The Laplace transform usually takes 50 minutes of lecture in front of
a chalkboard to explain to students who already have 2 semesters of
calculus.
There won't be many takers on this for $3.
I'll say a little in the hopes that it helps a little.
The Laplace transform takes a continuous function and maps it in a
special way to a different function. Any continuous function that does
not grow faster then an exponential function has a Laplace transform
(whether or not you can compute it is another question.) . If f(t) was
our original function then let F(s) represent its laplace transform. A
thing that teachers say, is that you are bringing the function from
the "t domain" to the "s domain." The function won't look anything
like it used to, but there is a procedure for mapping them back and
forth. Ok, so the definition of the laplace transform of f(t) is
L{f(t)} = F(s) = integral ( f(t)*exp(-st) dt from 0 to infinity) Like
I said, so long as the f(t) doesnt grow faster then an exponential
function, this integral will converge.
SO, very simple example
Laplace Transform of f(t) = 1 (a constant function) is
integral ( 1*exp(-st) from 0 to infinity) = 1/s (I am presuming you
have 2 semesters equivalent of calculus.)
other simple ones can be computed,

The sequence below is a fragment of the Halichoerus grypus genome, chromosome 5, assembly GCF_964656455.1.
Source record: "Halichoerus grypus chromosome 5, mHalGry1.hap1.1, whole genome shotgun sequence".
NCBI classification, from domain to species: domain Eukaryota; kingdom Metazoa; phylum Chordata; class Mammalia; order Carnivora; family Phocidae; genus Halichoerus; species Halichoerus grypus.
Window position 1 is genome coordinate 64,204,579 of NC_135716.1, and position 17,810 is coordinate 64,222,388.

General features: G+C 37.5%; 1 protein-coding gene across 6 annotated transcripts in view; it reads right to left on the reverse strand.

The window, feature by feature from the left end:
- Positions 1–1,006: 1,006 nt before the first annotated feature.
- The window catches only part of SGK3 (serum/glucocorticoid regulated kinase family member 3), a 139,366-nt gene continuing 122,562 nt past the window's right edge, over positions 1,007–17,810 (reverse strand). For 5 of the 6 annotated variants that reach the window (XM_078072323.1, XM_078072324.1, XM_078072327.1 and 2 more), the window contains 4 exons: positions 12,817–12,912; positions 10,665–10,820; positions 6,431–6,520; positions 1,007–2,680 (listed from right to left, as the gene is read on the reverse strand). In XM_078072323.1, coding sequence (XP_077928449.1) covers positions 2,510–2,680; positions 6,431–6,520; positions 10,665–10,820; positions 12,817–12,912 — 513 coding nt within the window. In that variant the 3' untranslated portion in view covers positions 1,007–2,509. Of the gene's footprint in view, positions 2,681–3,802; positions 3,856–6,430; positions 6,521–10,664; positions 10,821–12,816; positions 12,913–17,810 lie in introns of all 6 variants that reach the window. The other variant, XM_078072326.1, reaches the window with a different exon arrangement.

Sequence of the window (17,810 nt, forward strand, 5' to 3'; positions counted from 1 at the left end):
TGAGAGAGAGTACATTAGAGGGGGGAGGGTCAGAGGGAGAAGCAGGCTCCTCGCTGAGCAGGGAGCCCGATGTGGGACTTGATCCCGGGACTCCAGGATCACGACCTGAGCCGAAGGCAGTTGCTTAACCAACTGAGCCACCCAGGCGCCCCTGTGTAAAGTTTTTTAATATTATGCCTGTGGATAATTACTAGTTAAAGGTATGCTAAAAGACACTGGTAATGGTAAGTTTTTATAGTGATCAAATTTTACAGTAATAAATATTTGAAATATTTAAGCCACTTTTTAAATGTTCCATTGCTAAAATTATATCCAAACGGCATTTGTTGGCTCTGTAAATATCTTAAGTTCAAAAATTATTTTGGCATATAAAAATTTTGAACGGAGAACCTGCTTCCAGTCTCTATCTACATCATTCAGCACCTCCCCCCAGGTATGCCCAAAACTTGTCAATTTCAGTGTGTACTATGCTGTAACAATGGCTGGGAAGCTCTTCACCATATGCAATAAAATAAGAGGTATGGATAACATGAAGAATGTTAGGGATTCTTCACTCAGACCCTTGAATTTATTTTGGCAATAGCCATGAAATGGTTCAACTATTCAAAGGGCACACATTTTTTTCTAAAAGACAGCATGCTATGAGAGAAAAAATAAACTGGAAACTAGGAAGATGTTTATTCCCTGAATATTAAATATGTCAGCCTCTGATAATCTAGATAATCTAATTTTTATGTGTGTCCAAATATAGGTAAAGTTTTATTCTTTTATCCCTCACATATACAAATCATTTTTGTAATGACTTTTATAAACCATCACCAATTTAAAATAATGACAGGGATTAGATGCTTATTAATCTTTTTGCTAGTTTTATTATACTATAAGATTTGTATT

L{t^n} = n!/(s^(n+1))
L{sin(bt)} = b / (s^2+b^2)
L{cos(bt)} = s / (s^2+b^2)
Laplace transforms are good for differential equations, because...
basically, you can transform the functions in a given differential
equation with the laplace transform, and certain families of really
hard to calculate things become much easier to calculate.. and then
you can transform them back.
The z-transform is very simmilar to the laplace transform, except it
transforms discrete functions (also called sequences) in a very
simmilar manner.
let f_n (written f subscript n) be a sequence,
then its z-tranform is sum f_n * z^n from 0, infinity.
So any sequence that grows no faster then geometric can be tranformed.
Who cares about z-transforms?, MOSTLY electrical engineering students
who are taking classes in signals and systems; also people studiyng
advanced probability although they would call it "a generating
function" of a discrete random variable. |